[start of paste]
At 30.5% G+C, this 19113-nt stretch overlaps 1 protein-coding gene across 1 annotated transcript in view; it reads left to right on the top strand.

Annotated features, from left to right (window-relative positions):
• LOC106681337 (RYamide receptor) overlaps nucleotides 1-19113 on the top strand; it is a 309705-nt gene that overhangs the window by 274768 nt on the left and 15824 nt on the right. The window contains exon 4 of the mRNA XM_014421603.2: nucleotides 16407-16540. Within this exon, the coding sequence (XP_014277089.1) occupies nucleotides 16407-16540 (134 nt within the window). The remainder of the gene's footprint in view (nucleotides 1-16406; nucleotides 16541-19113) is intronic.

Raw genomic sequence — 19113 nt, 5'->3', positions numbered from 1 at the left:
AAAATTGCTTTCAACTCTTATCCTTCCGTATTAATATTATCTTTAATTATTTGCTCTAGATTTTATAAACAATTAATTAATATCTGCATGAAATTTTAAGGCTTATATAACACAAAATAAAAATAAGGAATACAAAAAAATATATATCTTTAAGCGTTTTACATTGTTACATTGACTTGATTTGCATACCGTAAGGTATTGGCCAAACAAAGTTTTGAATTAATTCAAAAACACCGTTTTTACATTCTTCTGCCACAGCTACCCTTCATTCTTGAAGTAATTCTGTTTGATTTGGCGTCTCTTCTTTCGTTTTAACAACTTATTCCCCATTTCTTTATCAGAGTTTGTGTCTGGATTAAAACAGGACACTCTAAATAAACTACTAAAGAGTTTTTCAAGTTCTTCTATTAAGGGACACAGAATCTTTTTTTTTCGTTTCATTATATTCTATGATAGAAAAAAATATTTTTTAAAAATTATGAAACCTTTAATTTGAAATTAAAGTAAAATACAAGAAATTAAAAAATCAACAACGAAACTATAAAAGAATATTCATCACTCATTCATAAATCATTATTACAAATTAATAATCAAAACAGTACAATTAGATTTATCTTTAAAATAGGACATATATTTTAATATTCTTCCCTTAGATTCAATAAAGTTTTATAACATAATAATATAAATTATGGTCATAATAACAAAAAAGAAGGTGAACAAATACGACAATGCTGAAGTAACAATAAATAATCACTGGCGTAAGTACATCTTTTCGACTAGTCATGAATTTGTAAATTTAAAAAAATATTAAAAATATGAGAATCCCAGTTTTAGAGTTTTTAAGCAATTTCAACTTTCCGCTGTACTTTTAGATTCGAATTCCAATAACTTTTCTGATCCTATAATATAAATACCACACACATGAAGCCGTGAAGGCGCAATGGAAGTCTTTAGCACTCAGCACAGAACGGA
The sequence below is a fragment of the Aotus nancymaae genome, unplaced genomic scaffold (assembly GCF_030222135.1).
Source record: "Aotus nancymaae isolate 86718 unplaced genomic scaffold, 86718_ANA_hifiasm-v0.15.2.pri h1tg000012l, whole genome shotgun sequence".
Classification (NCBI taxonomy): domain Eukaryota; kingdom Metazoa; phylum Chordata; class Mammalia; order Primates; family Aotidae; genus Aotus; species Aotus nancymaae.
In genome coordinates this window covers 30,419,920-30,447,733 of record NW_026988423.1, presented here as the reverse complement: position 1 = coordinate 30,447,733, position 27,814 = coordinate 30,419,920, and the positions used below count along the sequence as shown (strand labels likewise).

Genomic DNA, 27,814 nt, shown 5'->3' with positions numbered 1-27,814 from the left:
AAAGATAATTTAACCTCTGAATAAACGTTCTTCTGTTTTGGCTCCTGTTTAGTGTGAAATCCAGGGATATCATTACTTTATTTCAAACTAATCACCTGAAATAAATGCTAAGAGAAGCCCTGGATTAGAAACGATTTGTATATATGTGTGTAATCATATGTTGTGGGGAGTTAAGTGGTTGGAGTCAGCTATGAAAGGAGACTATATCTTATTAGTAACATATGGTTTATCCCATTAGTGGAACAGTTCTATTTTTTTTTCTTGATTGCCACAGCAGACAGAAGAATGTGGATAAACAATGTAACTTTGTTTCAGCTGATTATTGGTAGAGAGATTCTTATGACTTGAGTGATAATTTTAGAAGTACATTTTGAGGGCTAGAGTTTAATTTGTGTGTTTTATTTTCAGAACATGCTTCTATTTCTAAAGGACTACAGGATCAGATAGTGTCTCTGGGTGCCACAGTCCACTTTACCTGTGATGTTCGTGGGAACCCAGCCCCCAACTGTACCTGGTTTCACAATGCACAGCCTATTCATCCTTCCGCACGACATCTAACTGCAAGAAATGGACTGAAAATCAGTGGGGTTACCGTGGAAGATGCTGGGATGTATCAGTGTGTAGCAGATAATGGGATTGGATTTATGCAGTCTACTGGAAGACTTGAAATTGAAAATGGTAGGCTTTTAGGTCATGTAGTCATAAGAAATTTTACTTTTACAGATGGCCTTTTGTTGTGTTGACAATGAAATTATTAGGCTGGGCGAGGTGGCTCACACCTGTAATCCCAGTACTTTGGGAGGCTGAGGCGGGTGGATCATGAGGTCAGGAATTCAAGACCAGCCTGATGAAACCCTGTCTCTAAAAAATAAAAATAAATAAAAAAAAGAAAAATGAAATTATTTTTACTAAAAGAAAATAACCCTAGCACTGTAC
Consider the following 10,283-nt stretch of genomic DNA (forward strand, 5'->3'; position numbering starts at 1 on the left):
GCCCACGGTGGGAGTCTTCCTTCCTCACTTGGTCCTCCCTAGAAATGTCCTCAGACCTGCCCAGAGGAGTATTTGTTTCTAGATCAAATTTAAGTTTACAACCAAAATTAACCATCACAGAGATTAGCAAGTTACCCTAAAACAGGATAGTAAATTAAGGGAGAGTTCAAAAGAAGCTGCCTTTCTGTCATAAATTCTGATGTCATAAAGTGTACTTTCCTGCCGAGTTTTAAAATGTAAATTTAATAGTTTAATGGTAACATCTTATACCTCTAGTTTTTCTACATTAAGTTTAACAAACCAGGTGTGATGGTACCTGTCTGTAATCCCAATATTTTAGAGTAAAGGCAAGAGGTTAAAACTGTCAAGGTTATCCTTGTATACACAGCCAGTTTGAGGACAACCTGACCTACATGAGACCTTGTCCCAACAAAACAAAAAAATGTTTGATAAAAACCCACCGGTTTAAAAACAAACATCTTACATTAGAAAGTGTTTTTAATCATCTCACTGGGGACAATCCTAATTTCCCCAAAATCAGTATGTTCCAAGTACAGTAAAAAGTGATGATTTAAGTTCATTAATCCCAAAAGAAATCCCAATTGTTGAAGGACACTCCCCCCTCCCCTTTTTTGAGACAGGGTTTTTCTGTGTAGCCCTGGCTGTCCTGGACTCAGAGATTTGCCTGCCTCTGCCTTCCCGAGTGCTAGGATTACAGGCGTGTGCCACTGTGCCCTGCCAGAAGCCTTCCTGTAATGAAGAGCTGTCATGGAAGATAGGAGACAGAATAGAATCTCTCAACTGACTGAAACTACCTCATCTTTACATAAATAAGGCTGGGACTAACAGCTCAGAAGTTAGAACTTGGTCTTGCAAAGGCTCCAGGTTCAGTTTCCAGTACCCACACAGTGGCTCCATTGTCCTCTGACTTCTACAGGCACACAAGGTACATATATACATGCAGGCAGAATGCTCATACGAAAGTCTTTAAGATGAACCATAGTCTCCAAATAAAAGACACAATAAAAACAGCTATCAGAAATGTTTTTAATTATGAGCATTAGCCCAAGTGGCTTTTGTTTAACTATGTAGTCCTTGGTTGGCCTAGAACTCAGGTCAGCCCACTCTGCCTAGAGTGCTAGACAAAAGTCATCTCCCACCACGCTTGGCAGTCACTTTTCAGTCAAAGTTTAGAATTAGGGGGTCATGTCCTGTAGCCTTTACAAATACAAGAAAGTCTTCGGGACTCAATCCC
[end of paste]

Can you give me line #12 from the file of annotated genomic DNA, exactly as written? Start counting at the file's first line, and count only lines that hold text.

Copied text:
Consider the following 10,283-nt stretch of genomic DNA (forward strand, 5'->3'; position numbering starts at 1 on the left):